3. Earl Herndon

    I enjoy your blogs. Only problem I had retiring after 40 years was I no longer had Fridays to anticipate the week end. The week consisted of six Saturdays and Sunday. Sunday was different as that was church time. Good luck and keep writing. Earl Herndon

  4. Clyde

    Marion,
    I didn’t retire “cold turkey” like most people do. I retired from the hospital as a chaplain in ’06 and stayed on one or two days a week another seven years as a Mental Health Counselor. This past February I said “goodbye” for good. I also retired from my volunteer work as chaplain with the Columbia Police Department. However, I still do pastoral care to retired police officers and widows of our police officers. That involves visits and calls every two or three weeks. Maybe some of us who recently retired (past 10 years or so) could get together for breakfast and sharing every three or four months. Your thoughts on that?
    Clyde Waters

  5. Doug Ward

    Thanks Marion. We have to come up with a very different word than “retire…”

    • I have heard other people suggest the same thing. Re-tool? I am doing some of that. Re-tread? I don’t like that. There are some people writing on the last third or the last quarter of life, and that puts a different spin on it, whether you are working or not. I am okay with the word “retire.” It has been an enormous transition from heavy responsibility to almost no responsibility. I still have a life. I read. I write. I go to church. I have a family that I spend time with. I enjoy my friends. I walk. I travel. Not sure what to call my new life, but it is new. It ain’t the same.

      • Steve Long

        How about recasting instead of retiring?

  6. Earle Robinson

    Another opportunity from God for His glory. And I know you will use the moment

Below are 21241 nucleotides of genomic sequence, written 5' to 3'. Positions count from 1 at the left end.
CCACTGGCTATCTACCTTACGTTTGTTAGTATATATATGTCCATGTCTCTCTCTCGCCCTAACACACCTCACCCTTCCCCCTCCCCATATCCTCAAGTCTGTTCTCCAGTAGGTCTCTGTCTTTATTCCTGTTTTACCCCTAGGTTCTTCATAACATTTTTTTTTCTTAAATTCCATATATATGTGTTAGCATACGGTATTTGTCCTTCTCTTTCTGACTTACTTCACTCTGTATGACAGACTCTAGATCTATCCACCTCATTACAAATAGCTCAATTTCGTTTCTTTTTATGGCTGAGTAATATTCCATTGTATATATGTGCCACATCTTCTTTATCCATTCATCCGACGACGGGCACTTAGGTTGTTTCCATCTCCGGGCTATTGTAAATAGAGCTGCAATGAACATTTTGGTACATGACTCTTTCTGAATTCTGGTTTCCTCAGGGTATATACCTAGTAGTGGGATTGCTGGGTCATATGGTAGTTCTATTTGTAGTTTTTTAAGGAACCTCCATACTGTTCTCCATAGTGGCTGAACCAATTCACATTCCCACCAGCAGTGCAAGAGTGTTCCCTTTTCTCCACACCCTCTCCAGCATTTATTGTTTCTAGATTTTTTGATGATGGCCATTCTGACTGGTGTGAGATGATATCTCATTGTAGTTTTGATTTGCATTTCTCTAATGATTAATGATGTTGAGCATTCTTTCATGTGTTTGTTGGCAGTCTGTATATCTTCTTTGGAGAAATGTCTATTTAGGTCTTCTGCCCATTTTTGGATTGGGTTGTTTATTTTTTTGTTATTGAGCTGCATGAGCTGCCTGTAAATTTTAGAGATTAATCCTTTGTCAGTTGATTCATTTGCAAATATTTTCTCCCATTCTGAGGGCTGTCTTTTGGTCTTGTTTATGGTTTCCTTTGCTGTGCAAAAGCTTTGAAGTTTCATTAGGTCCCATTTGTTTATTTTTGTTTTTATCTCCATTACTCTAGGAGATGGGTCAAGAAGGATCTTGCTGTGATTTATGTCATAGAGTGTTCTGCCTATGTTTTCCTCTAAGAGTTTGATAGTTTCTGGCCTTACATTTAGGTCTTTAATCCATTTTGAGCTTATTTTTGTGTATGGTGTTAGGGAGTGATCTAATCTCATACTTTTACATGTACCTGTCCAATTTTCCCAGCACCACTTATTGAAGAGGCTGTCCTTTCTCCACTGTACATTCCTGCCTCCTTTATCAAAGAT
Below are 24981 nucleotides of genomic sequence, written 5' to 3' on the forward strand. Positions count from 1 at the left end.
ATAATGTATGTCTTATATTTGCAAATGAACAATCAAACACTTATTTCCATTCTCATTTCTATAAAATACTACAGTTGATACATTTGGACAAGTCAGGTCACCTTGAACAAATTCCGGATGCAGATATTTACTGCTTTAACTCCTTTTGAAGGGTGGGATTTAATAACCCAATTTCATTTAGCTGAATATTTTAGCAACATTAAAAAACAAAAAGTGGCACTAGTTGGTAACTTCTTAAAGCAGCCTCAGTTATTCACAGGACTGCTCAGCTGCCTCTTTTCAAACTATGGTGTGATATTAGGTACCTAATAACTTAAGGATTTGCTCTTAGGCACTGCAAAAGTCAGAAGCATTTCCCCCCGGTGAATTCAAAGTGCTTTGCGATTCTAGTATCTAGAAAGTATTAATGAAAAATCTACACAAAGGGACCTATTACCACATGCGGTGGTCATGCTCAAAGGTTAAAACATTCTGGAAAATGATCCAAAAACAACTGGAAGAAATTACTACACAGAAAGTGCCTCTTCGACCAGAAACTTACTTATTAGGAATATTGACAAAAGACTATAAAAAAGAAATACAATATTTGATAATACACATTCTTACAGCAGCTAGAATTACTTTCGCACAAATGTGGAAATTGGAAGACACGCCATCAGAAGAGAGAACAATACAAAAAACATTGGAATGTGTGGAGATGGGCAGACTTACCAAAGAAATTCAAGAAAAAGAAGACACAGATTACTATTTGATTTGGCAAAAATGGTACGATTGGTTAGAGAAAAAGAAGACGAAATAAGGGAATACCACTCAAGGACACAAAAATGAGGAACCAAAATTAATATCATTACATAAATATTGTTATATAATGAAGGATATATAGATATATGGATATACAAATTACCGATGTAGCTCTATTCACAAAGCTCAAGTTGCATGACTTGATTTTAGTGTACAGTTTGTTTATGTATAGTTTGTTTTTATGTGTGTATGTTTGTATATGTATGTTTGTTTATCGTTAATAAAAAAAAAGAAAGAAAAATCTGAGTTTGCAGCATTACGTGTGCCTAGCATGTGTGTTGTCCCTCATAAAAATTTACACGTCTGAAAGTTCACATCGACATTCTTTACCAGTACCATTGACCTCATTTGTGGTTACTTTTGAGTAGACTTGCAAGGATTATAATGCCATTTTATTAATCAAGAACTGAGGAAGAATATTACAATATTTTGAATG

7. George M. Rossi

    Marion,
    The Baby Boomers (1946-64) have begun retiring in big numbers. The 1946 group is now 67 years old and probably receiving social security based on their earnings from the decades before. I really wonder who will be taking care of the group (I was born in ’63)? I really think there will be a huge increase in the service industries to that segment of the population and I believe there is a need for “consultants” to help the people in that group to navigate the tricky road to “transitioning” to a life with probably less money per week and increasing health care needs/bills. I am not surprised to hear that you did not get much feedback about your questions on retirement. So, there seems to be a market out there and a demand for “retirement consultants.” I know that I am interested in making good decisions today that will be a help for me and my family when I retire. I enjoyed the blog topic of “retirement” today and the pictures.

  8. Maybe “retirement consultant” can be your retirement job. Or semi job. Or leisure activity where you may or may not get paid. (Great pictures, by the way)

  9. Brent Walker

    looks like a good deal Marion! Blessings!

  10. Gail

    Remember the ages of Moses and Noah when they started making a name for themselves by following the bidding of the Lord. Will, you are much younger then they. What does that say to you?

  11. Samuel VERHAEGHE

    Marion,

    We pray Gods blessings upon you and the family.

    Thank you for the years of service and friendship.

    Your Belgian Friends,

    Revd. Samuel VERHAEGHE.